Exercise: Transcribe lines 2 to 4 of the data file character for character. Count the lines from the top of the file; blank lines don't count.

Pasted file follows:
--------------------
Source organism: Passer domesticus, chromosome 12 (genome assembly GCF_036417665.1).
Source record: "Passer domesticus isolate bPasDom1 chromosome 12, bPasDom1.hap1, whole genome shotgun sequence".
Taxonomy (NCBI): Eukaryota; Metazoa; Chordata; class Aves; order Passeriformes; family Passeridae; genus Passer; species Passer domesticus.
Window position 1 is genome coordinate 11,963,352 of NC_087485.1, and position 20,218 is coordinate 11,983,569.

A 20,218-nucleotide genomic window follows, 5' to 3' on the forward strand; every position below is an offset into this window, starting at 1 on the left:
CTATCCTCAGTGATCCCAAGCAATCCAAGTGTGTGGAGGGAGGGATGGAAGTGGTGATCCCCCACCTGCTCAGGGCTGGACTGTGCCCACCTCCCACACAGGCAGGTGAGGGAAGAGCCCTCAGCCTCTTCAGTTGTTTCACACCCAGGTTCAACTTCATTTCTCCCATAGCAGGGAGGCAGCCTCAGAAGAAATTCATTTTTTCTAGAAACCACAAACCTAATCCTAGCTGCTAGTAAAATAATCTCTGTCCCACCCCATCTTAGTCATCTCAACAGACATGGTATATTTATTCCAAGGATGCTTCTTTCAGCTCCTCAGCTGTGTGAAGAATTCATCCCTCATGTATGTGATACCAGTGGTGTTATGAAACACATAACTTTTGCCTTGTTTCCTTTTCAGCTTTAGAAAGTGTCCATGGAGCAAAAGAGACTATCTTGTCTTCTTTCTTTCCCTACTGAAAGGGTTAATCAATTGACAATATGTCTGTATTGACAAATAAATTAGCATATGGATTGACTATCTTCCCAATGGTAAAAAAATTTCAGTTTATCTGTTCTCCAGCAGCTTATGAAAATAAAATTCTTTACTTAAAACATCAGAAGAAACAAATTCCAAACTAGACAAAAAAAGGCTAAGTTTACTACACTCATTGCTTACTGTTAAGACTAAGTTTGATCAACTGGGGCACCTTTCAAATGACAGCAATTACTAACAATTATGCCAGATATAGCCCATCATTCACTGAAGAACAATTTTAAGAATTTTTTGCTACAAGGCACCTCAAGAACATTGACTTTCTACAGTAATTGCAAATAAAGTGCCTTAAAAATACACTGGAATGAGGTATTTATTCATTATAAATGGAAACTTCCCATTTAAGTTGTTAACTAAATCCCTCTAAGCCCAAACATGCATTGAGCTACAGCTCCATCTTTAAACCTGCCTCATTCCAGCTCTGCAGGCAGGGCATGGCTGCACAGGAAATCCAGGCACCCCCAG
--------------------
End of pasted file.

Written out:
Source record: "Passer domesticus isolate bPasDom1 chromosome 12, bPasDom1.hap1, whole genome shotgun sequence".
Taxonomy (NCBI): Eukaryota; Metazoa; Chordata; class Aves; order Passeriformes; family Passeridae; genus Passer; species Passer domesticus.
Window position 1 is genome coordinate 11,963,352 of NC_087485.1, and position 20,218 is coordinate 11,983,569.